Heinrich was a strong supporter of Eugenics, the widely discredited idea that some races were superior and more evolved than others. Today there are a lot of people who support the idea that some races are intrinsically superior to all others. To support Heinrich is to support these groups.
For some it’s not nationality, it’s a theocracy, workers, in these over-educated pedantic mouth-breathers assume that people who CHOSE to work in a mine, or on an oil rig, or as an over the road trucker couldn’t hack it as a production manager or a Safety Practitioner; it never occurs to them that these hard working people turning wrenches might just prefer this life. I worked in factories before going back to school, and there is some pride in being able to do work that its too tough for the soft-lotioned hands of the white color desk jockeys. It never occurs to them that these great unwashed fools had a CHOICE, this is simple the cost of a lack of ambition and a lack of education.That work was never for me, but having done it has made me better at my job in safety and I am proud of my blue color roots. Even though the factory killed my dad and brother-in-law I still see working the line, or as tradesman, or a laborer, or a construction worker as just as noble a profession as any held by anyone reading this. If they distrust and dislike us, why shouldn’t they? It’s tough to look up to someone who is looking down their nose at you.
- Heinrich’s statistical relationship of 300 injuries to 1 fatality seems to have no mathematical or statistical validity. For one we have NO IDEA how large the population of the bottom of the triangle is so any statistic inference is impossible. Add to that the fact that machinery and equipment that workers used in the 1900’s and teens are far less safe than it is today, and you have all the makings of an urban legend—something people believe with no basis in fact, but that sounds really reasonable. Heinrich’s Pyramid has a lot in common with the Loch Ness Monster.
So why do people persist in promulgated this Behavior Based Swindle? Because there’s big money in stupidity, and as long as people—particularly business executives—believe this horse manure, sharp snake oil salesmen will continue to shill it.
Behavior-Based Safety (BBS note that BS is in its name for all that is holy) is not without its charms: it’s easier to blame the worker than it is to take accountability for fixing the system errors that created the environment where workers made poor choices because they were lead to believe something was safe when it wasn’t,
You also have a chorus of imbeciles claiming that they have achieved zero-injuries using sustainable solution. Add to that regulatory and now global corporations who insist on using REPORTED injuries and in some cases a BBS system as a criterion for doing business and…well gosh darn it why WOULDN’T we implement BBS?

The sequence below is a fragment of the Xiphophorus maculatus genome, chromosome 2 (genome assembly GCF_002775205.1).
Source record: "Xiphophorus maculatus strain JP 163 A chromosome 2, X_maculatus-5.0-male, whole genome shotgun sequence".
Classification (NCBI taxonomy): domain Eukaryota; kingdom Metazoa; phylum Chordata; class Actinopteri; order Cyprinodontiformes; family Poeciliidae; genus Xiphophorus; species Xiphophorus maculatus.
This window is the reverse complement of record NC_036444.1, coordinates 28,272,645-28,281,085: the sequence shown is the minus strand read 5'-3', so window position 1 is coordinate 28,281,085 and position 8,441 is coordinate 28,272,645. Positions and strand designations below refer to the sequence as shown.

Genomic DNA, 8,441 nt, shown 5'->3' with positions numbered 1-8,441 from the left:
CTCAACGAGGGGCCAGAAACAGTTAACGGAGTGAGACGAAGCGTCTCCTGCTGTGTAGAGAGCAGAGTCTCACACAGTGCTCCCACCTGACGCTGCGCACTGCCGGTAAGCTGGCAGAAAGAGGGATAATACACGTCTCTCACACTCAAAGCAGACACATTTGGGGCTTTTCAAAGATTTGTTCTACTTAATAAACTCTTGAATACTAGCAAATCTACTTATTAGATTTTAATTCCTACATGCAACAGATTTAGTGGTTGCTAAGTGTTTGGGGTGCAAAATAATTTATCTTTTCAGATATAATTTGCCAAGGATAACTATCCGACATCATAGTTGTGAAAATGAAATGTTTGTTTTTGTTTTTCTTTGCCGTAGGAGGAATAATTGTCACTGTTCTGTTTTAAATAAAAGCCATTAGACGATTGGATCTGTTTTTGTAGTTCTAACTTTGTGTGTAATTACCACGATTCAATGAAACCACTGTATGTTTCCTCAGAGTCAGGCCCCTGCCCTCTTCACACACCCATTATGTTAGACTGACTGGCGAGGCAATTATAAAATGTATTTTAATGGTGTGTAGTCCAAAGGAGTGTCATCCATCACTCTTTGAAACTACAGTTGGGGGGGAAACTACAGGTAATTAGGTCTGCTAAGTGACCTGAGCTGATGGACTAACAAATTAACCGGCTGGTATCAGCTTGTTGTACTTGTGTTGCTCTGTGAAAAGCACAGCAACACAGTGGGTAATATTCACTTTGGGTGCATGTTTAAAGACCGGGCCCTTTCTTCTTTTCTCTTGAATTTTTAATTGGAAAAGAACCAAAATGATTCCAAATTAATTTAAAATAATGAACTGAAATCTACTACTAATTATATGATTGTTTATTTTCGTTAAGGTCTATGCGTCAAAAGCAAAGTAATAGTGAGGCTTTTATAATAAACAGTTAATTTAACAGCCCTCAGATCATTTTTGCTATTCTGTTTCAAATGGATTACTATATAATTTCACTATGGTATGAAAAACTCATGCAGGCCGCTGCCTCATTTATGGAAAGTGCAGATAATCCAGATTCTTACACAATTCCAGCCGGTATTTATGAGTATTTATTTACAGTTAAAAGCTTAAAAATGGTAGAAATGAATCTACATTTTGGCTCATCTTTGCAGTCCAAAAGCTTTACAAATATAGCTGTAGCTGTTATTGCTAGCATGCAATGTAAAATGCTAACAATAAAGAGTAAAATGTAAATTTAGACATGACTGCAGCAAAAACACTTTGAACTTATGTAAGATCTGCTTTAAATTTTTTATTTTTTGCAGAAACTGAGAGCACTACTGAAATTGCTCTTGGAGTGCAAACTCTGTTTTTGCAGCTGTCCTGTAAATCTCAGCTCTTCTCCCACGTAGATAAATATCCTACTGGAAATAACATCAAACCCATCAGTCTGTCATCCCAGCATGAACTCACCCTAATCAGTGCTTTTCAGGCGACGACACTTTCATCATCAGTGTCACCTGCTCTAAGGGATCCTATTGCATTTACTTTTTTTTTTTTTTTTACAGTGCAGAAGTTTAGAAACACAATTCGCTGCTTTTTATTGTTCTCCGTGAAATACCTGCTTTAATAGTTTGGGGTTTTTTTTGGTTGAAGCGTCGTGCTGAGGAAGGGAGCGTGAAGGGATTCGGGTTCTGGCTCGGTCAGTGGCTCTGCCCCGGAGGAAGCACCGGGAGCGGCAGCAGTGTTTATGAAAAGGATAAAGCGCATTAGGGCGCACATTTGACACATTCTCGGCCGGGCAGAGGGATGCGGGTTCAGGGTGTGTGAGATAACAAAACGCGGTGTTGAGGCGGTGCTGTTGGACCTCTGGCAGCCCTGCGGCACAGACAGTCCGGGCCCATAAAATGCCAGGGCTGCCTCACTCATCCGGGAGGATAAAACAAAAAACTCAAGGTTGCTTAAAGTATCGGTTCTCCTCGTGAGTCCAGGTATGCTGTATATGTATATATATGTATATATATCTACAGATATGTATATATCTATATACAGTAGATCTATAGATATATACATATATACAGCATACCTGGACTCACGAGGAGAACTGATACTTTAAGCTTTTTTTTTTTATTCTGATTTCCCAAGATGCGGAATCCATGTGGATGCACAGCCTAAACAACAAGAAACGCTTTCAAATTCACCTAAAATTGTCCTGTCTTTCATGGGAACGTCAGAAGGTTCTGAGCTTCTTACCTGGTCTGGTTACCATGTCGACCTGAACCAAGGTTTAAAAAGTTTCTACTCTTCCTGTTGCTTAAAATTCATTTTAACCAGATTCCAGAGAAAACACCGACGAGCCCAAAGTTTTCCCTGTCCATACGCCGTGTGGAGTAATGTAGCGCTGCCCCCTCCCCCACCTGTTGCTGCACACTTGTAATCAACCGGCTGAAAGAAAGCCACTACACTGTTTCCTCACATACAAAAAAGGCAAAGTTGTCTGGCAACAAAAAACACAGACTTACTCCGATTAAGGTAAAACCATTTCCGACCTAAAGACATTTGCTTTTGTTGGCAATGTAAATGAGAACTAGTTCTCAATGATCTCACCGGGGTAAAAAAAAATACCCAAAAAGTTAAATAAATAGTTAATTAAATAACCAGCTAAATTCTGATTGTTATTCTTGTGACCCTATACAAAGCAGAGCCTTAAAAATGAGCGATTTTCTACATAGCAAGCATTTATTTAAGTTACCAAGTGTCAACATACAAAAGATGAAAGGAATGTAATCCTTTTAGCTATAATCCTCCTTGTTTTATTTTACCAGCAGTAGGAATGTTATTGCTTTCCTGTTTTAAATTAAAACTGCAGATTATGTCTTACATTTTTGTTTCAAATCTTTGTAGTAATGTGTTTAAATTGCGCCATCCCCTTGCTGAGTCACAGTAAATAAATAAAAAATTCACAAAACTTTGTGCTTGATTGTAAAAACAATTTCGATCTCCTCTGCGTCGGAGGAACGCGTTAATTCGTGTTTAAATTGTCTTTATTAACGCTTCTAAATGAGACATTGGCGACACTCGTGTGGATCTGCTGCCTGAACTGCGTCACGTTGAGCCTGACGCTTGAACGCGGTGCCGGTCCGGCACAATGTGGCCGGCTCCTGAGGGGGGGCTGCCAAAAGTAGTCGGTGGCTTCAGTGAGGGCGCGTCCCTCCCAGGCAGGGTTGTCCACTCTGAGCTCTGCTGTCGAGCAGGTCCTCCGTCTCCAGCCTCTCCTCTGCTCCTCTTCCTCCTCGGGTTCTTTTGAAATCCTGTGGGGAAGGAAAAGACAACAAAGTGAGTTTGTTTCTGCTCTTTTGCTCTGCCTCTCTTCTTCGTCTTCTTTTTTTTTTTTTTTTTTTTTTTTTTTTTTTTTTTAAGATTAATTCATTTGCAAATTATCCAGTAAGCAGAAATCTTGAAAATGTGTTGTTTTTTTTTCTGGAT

Except it doesn’t work except for assigning blame and driving risk underground. And when we continue perpetuating it we kill people. Years ago, saw a case where a worker was crushed to death—his body popped like an overripe tomato splattering gore over a sign provided as part of one of the leading BBS proponents, and yet the leadership of his facility continued to use BBS.
Last week I posted a link to 80% of Safety Practitioners are Idiots on LinkedIn with the sole text of “read the post before telling me I’m wrong.” 11,067 people viewed that post but 8.069% actually read it—only 893 people were interested enough to click a link to find out what justification I had in calling 80% of our profession idiots; based on the number maybe my estimate was off by a bit.
I have found that oft as not, people don’t really want to think about safety in hard, meaningful terms, it’s so much more reassuring to think about safety in philanthropic terms. “We’re doing what’s right” rather than “we’re doing what’s smart”. Mostly what I learned from the incredibly low percentage of people who read my one sentence post was that people today don’t really want to learn—at least not from me—rather they want to be insulted and stop around in righteous indignation.
Meanwhile, people are working themselves to death.
Did you like this post? If so you will probably like my book which can be ordered here I Know My Shoes Are Untied. Mind Your Own Business or on Barnes & Nobel.com. Did you hate this post? Did it offend you deeply? Maybe you should organize a book burning (minimum of 150 books) but be sure you are only burning my book, I don’t want you to go to a used book store and buy a bunch of cheap books and stack mine on top.
The book is a compilation of blog posts, guest blogs, magazine article (from around the world) and new material. Much of it is hard to find unless you know where to look. A second and third book has already been green-lighted by the publisher (expect fewer reprints and more new material).
In a couple of weeks my second book will be out and I will be nagging you to buy that. So you’re already behind the 8-ball.
Remember the holidays are coming up and this book makes the perfect gift for the person for which you feel obligated to get something for but don’t really like.
In all seriousness, I have been blogging for free for over 11 years and I think I have earned a bit of revenue so buy the damned book.